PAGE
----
.
June 6th, 2008
06:18 PM ET

Discovered... by the rare Mountain Gorilla

Neil Hallsworth
CNN Senior Photojournalist

Today I got to come up close to something not many people have seen before, at least in the wild that is. I’m in Rwanda with the PIP team in a town call Ruhengeri. Its 6am, misty, cold, and pouring with rain, but I’m excited for today’s shoot. We’re here for Planet in Peril: Battle Lines and we are here to come face to face with Mountain Gorillas.

Filming wildlife is something new to me. Working with Anderson/CNN I have gotten close to guerrillas of a different kind but this is going to be a welcome experience.

There are only 720 in mountain gorillas in the world, 380 of which are situated in Virunga Mountains which border Rwanda, DRC and Uganda. We have to trek for hours to get to see them. So far, the journey has involved a 4 wheel drive vehicle to get up steep mountain roads, walking over rough terrain, wading through rivers (or more like falling into). By the way, not something I want to do carrying 40lbs worth of expensive camera equipment whilst negotiating the jungle.

On the way, our guide François shows us exactly what the gorillas eat - a concoction of various plants, added to bamboo. In fact, we are not just shown; I actually give it a try. I have to say it’s absolutely disgusting. I guess you have to try everything once. As repulsive as it is, I can’t spit it out because the rangers were worried about the possibility of diseases to the gorillas. There are rules and regulations to follow if you want to undertake this journey since the Mountain Gorillas are fiercely protected here now, unlike in the Democratic Republic of the Congo.

Francois explains to us old how intoxicating bamboo shoots could be. Apparently 10 bamboo shoots = 1 beer and 100 bamboo shoots = 1 whisky. After tasting it, I think I’m going to stick to my gin and tonic.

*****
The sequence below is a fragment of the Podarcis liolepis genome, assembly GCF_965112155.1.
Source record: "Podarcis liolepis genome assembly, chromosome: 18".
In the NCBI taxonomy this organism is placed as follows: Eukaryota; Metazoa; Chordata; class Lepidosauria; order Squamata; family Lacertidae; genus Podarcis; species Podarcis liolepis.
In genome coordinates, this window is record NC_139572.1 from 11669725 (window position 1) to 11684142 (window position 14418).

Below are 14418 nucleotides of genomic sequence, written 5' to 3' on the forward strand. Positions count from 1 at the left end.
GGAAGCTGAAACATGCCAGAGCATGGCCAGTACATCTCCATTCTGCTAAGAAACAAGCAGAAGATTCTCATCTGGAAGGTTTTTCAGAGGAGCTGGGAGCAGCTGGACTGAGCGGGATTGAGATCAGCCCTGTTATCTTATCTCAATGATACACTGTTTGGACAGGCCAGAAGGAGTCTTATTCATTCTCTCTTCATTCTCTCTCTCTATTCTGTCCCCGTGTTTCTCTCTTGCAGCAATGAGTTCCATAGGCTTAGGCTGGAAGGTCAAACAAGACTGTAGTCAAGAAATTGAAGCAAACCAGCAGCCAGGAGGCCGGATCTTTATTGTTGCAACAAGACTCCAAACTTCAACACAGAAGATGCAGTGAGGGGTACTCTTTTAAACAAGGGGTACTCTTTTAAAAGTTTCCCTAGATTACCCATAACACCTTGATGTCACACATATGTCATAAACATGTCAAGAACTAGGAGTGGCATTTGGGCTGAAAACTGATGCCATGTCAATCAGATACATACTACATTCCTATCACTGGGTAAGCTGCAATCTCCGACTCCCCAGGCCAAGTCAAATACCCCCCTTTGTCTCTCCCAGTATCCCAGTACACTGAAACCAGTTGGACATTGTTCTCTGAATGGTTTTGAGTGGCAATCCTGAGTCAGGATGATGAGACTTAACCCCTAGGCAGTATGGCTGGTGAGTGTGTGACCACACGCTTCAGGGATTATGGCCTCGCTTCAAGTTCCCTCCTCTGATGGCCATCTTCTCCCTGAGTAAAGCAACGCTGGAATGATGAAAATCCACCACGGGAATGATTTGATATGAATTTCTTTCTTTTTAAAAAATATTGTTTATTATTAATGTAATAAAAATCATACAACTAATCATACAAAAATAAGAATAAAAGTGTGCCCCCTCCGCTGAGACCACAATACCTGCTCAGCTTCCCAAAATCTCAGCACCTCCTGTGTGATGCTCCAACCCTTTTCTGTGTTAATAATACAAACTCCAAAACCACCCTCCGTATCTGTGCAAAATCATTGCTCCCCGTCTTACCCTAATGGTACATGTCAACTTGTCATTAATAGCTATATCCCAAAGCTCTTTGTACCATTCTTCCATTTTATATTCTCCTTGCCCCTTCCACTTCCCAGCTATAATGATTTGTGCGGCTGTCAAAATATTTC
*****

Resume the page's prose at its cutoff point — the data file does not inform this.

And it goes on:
Our trackers take us next on an exhausting route through the dense bamboo. I literally have to fight through. Resulting in being spiked, poked, and cut by the vegetation.

Suddenly Francois makes these noises as if he were a gorilla. He is supposedly asking the silver back, which is the head male of the family, if we can approach the group. I start rolling. They’re supposedly close, very close.

Suddenly I see something move through in my viewfinder. It’s sometimes hard to distinguish things in black and white. We are just feet away from a member of the family. More appear...I can’t believe I am so close to them. We are watching a family of gorillas known as group 13. It’s a family of 23 gorillas, the largest and the leader of the group is a silverback called Agasha. Boy, is he huge.

They seem to have no problem with us filming. We get to film them for about an hour, a remarkable experience to be so close to something in the wild. Alas we then have to take the ardous trek down to civilization-well sort of!


Filed under: Planet in Peril
soundoff (22 Responses)
  1. Ann

    Great story.....thanks!

    June 8, 2008 at 9:06 pm |
  2. Victor in Saanich, B.C. Canada

    No surprise that so much can be learned from the creatures of mother nature. Our's is a destructive group and they attempt to survive. The death of our planet rests with overpopulation, consumerism and pollution. With all the green 'jawboning' from our politicos the future is indeed bleak!! The chasm below us is ever deepening.

    June 8, 2008 at 8:09 pm |